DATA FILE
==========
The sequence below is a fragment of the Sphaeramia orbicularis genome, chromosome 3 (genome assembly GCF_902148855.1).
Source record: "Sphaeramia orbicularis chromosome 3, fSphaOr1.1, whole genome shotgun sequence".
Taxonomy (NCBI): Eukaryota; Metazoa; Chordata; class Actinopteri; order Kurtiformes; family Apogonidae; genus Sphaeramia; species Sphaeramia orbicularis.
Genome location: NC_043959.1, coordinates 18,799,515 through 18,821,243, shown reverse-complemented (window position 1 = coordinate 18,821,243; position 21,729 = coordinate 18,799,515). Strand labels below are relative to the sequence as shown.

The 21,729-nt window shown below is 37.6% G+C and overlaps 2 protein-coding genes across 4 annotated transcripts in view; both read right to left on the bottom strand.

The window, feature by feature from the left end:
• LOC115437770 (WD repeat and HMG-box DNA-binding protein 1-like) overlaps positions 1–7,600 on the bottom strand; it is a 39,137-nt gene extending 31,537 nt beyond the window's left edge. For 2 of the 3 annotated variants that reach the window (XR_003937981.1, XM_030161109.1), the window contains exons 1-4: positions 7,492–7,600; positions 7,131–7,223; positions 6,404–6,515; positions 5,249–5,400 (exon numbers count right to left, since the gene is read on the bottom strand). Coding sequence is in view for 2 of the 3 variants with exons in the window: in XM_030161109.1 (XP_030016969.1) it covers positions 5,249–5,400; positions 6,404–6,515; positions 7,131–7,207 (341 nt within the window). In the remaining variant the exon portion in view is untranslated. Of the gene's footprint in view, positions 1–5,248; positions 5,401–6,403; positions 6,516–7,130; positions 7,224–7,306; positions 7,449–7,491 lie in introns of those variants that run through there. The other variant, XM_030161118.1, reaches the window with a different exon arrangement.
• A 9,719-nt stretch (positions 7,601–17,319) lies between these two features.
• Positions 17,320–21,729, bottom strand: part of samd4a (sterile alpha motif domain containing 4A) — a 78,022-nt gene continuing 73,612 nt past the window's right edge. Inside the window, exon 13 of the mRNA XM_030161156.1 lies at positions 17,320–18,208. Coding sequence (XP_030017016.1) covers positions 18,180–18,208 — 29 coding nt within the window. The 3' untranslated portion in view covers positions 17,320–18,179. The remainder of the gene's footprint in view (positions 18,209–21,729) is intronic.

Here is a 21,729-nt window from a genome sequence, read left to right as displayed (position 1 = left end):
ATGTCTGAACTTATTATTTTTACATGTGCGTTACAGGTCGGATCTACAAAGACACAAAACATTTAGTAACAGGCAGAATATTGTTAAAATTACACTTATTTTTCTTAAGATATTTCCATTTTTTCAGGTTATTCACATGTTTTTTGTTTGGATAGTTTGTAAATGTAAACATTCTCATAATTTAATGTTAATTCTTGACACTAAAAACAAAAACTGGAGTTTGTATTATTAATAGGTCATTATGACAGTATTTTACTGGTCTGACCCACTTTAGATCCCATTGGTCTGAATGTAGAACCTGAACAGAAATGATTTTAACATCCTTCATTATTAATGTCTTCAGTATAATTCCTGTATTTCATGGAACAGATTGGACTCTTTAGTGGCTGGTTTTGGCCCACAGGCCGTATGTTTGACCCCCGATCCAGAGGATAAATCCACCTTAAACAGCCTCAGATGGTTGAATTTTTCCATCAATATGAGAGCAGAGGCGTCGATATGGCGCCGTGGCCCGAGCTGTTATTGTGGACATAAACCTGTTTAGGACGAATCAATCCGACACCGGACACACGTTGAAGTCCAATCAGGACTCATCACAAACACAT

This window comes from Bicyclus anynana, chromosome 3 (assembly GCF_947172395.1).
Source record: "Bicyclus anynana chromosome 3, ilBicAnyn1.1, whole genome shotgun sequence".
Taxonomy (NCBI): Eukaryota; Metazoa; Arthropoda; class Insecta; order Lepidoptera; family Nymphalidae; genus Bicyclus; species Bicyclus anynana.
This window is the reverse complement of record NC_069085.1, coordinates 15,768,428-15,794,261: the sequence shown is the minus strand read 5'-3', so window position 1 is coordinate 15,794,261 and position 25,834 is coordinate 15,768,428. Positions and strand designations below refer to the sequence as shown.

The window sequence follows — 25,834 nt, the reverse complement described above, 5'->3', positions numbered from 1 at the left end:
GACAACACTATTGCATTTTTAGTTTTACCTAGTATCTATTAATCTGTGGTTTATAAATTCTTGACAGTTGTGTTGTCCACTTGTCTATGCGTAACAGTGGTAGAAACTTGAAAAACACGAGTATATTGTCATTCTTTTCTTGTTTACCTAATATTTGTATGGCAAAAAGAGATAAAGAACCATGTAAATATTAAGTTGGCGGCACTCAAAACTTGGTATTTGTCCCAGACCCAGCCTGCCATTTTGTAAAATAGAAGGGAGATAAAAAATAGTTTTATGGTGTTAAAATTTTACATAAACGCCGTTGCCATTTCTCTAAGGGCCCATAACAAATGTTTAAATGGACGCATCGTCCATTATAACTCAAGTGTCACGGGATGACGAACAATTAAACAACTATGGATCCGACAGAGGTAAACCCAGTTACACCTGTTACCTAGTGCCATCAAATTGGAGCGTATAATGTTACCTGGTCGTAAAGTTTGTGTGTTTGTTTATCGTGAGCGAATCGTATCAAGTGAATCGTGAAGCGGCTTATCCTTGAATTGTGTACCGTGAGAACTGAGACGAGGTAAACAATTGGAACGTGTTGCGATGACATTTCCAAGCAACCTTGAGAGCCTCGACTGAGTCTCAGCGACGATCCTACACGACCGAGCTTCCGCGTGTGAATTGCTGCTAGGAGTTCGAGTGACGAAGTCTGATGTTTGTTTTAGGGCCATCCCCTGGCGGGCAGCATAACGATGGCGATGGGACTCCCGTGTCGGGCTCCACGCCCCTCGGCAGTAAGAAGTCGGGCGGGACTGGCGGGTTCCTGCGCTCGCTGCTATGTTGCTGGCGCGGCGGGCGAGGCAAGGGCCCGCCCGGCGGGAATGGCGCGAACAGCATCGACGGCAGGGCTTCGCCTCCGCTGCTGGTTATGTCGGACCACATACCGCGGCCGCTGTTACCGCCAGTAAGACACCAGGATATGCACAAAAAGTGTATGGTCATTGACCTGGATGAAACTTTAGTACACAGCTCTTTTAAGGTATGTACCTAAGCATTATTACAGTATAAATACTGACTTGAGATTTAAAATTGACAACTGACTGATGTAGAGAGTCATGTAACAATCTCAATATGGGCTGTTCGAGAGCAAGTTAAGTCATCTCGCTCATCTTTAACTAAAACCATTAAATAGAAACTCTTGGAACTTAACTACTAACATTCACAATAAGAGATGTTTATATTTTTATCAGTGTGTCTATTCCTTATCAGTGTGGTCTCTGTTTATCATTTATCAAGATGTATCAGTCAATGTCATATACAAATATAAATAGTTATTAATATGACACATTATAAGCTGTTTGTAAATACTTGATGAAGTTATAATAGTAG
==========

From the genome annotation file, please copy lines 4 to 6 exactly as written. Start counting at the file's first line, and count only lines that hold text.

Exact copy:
Genome location: NC_043959.1, coordinates 18,799,515 through 18,821,243, shown reverse-complemented (window position 1 = coordinate 18,821,243; position 21,729 = coordinate 18,799,515). Strand labels below are relative to the sequence as shown.

The 21,729-nt window shown below is 37.6% G+C and overlaps 2 protein-coding genes across 4 annotated transcripts in view; both read right to left on the bottom strand.

The window, feature by feature from the left end: